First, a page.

A loving, fair deity does not save some of his children and damn the rest. He is not tolerant of even one child being in circumstances that would lead them astray. There would be no such thing as "astray." There would be only fairness, and at the same time, acceptance.

I want complete fairness, decency, civility, compassion all the way, not your sick version of tyrannical fairness where a bully has to find a way to appease his great anger so that he won't beat on us.

(JH)

Joe E. Holman said...

Toby said...

"Joe, I would imagine not, but do you have anything against religious views that lead to the type of charity mentioned above?"

My reply...

Other than the fact that they are still accepting religious delusions, and those delusions tend to stifle a healthy acceptance of pure reason and of one accepting his/her real place in the cosmic scheme of things, no. Surely not, provided there is no hatred, and that reason and societal progress don't take a back seat in the process. No, no problems then.

Thought somewhat rare, it is possible for one NOT to be a mindless Christian religious fundamentalist who cancels out what little good he otherwise does.

But religion has no monopoly on the things you mention, and so it is not necessary to begin with and doesn't need to be sought out to accomplish those things.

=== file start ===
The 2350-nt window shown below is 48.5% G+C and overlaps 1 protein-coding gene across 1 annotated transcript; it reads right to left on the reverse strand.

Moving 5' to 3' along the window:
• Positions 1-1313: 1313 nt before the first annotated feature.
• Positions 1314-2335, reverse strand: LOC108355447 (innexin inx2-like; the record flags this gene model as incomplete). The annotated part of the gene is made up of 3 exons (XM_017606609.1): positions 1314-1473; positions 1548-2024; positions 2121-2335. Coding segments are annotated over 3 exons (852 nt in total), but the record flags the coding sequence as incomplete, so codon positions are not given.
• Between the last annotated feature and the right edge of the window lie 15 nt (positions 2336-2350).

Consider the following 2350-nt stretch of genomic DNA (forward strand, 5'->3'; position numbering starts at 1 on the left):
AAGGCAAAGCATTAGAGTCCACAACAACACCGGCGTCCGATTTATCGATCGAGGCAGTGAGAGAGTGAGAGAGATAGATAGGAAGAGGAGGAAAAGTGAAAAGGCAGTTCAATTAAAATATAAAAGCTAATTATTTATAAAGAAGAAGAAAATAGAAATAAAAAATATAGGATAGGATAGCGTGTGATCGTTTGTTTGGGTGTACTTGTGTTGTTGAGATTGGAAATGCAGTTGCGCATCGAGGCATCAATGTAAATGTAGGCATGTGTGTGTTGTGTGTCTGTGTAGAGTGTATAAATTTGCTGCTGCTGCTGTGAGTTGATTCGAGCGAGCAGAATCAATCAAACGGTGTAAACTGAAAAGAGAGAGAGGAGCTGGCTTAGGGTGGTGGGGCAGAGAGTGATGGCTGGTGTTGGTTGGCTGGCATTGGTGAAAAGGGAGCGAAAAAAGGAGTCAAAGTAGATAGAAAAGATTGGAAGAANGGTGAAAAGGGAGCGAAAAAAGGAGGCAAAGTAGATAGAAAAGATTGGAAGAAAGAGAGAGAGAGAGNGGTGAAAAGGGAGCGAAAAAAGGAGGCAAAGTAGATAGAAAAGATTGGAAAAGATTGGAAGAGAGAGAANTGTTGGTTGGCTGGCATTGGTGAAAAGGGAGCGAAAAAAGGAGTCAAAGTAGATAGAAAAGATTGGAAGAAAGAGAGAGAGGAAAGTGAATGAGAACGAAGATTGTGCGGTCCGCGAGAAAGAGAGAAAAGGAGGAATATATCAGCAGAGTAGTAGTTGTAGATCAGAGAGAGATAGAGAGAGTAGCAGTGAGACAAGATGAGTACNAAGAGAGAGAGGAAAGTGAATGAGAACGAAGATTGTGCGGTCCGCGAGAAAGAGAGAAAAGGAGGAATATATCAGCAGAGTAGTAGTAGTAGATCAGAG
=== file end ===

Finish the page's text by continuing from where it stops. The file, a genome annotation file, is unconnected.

(JH)

Jason said...

Joe,

I want God to be manifestly decent and just and fair, which would mean that everyone is saved, that no one - not a single created being, animal or human - is ever discounted or shortchanged in any way.

Really? So in your world, would it be "fair" for God to save a pedophile or a serial rapist just because He's "manifestly decent and just and fair" without holding him accountable for his actions whilst ignoring the pleas from the victims that justice be served.

He is not tolerant of even one child being in circumstances that would lead them astray. There would be no such thing as "astray." There would be only fairness, and at the same time, acceptance.

Ah, so removing freewill is fair and compassionate. Good one. If you want acceptance, wouldn't it seem logical that God would accept someone's decision not to follow Him...?

I want complete fairness, decency, civility, compassion all the way, not your sick version of tyrannical fairness where a bully has to find a way to appease his great anger so that he won't beat on us.

No, you want the Joe Holman version of fairness, decency, civility and compassion. You want a world where God saves everyone, irrespective of their actions, where people aren't allowed to make up their own minds because they're forced by God to accept Him. Nice one. Real fair.

Scary Jesus said...